My hon. Friend the Member for Swansea, East (Mrs. James) said that youngsters would have difficulties, particularly if they lived in rural areas, and I am conscious of that. Young people want their independence and freedom, and they need to be able to drive to get employment or to continue their education as apprentices
or at college, but there is little or no public transport in rural areas, which makes youngsters very dependent on their parents.
Although I did not move an amendment on this issue in Committee and although this seems contrary to what I have said, will the Minister consider bringing down to 16 and a half the age at which people can start learning to drive under instruction? That would still give people a year. That sounds a bit radical and it might be counter-productive, but we must accept that there is a problem.
If we are not careful, youngsters will give up on the driving test and not take it at all. Although it is illegal not to have a licence, people do not need one to drive a car, and if we are not careful, fewer people will take the test. The other problem is that cars are not the only sort of mechanical transport, so if we prevent people from driving them, some will graduate to motorbikes, which, as we all know, are far more dangerous than cars. There must, therefore, be a balance.
I am totally in favour of the 12-month proposals, but the training should be professionally guided. I have some concerns about the effect that the proposals might have, particularly on youngsters in rural areas, and, as has been said, there is the issue of people going to work in the entertainments industry. In years gone by, that would have been sorted out by the employer, who would have got taxis to take people home, and I suspect that that could still happen.
Mr. Russell Brown: I want to raise an issue that I raised in an intervention on my hon. Friend the Member for Liverpool, Riverside (Mrs. Ellman). The focus for young people is on passing the test, but we all know that they can sit the theory test on their 17th birthday and be driving on the roads within two or three months if everything goes well in the practical test. I accept that we need to do something to broaden that period, but one of the big issues is that there are no restrictions on the size of car that young people can drive, so someone aged 17 could drive a 2 or 3-litre car. Does my hon. Friend think that there should be restrictions on the size of vehicle that people can drive under a graduated licence process?
Mr. Martlew: As my hon. Friend will know, I agree with him on many issues, but I disagree with him on that one. There is a myth that youngsters will get into a brand-new BMW with a 3-litre engine and tear off, but that rarely happens. The reality, as the Committee found, is that the vast majority of youngsters, including those involved in accidents, drive cars that are 13 years old on average. They are small cars, which have fewer safety features than the brand-new BMW and give little protection in an accident, but they can go fast as well.
Mr. Martlew: People will drive those small cars on their own and everything will be fine, but the tragedy is that, when they put five of their mates in, the car will react and corner completely differently. As we have seen so often, it is the small carsthe Peugeots and the Golfsthat go off the road, hit trees and cause carnage. Although it is rare that I do not agree with my hon. Friend the Member for Dumfries and Galloway (Mr. Brown), I cannot agree with him on this occasion.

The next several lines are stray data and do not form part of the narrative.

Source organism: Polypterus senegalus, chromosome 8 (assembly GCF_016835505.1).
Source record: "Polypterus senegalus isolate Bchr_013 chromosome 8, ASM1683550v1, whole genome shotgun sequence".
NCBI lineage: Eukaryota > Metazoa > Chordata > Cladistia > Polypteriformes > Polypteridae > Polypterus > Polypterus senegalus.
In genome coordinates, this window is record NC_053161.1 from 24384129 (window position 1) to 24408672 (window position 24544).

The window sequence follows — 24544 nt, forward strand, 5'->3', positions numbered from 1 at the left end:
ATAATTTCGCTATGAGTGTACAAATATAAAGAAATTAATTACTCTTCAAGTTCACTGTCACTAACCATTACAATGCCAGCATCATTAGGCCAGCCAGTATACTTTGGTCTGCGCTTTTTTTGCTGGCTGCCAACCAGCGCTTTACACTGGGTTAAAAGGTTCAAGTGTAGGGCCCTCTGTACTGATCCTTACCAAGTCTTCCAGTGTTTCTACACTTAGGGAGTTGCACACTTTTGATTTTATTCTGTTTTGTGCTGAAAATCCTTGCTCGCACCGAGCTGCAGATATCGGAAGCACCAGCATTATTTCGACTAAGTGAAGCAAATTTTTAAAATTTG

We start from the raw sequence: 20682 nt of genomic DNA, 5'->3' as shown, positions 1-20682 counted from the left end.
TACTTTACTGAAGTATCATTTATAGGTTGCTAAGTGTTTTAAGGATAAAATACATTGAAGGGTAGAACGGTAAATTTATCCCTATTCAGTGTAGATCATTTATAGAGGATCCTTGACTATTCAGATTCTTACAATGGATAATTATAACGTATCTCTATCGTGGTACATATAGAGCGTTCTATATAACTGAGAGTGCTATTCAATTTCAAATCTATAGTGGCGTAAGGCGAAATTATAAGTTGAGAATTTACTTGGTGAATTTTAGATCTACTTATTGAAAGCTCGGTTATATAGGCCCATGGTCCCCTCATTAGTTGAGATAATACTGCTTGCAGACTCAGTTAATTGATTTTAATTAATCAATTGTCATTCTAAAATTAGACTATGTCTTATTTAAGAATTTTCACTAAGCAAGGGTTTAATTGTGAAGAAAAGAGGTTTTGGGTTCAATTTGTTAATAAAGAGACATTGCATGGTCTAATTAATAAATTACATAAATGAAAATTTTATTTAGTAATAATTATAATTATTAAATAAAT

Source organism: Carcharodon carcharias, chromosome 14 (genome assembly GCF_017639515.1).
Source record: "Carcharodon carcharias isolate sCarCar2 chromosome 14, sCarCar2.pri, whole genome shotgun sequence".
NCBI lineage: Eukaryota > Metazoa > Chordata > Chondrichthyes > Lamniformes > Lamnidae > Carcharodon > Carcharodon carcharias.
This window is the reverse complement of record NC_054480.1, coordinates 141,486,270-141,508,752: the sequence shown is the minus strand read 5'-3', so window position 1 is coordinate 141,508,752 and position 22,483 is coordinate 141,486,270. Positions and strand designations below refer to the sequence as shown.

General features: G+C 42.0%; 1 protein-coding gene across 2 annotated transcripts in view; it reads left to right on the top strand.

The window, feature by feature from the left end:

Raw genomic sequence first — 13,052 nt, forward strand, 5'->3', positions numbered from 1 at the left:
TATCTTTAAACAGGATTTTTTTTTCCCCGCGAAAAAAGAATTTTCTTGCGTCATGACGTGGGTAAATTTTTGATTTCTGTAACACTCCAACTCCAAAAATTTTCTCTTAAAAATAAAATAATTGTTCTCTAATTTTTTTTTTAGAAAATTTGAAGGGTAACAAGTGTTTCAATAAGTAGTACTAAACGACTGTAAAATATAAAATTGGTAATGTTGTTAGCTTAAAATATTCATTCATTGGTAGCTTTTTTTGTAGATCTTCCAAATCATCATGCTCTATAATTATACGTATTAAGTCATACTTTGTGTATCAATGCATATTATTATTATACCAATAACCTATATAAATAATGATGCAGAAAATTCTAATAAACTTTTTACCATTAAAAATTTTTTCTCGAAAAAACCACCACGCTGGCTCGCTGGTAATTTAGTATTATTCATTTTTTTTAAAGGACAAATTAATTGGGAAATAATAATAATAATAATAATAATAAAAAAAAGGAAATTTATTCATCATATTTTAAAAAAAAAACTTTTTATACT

Another issue relating to the graduated driving licence is the introduction of a different alcohol level for newly qualified drivers, which my hon. Friend the Member for Liverpool, Riverside Mrs. Ellman mentioned. Once we have two levels, the issue starts to become complex, but introducing different levels is probably the right approach. We all know that a little alcohol has more effect on young drivers, so we should try to reduce the permitted level. Of course, there is a feeling that many youngsters are more responsible than older people on this issue, but we all know that youngsters cannot take a drink as well as those who are 10 years older. On balance, therefore, I think that a different approach is right, although the issue is complicated, and I know that the police will be concerned.
Another issue is enforcement. At one point, there was a dispute between the then chief constable of Cumbria and the then Transport Minister. The Minister felt that the police would not enforce provisions such as those that we are discussing, but the chief constable said that they would. We must therefore put the onus on the police, and if they do not enforce the provisions, that is their responsibility.
We talk about novice drivers, and some people may think that what is proposed is unfair to more mature novice drivers and that it would be more pertinent if the title of the report referred to young drivers. However, it would not be possible to justify that. A 12-month learning experience for any driver will mean that they will be a better driver. I do not think that an age consideration should be included.
If we are to adopt 12-month training, we should expect a higher pass rate, on the basis that people have been trained well. I got my first provisional licence when I was 17. I think I was about 19 and a half, having failed several tests, when I got a full licence. If we extend the period, we should get a higher proportion of passes, so people will not be disadvantaged. My hon. Friend the Member for Crewe and Nantwich (Mrs. Dunwoody) has already said that time is of the essence. Every year that we delay, there will be more deaths and more family tragedies. We shall never eliminate them totally, but if we can bring about a 10 or 20 per cent. reduction in the number of young people who are killed, we shall have done a good days work.
Mr. David Drew (Stroud) (Lab/Co-op):
I am delighted to take part, albeit briefly, in the debate. I had not intended to, but I am intrigued by the answers that the Government have given to the Select Committee report. Having read many responses to many reportsI exonerate the Minister, because fortunately he was not in office at the timeI wonder who signed off the responses to the present report, which raise more questions than they
answer. The issues are important and should be discussed, and I hope that my hon. Friend the Minister will give me some assurances that attitudes have changed somewhat.
|Next Section||Index||Home Page|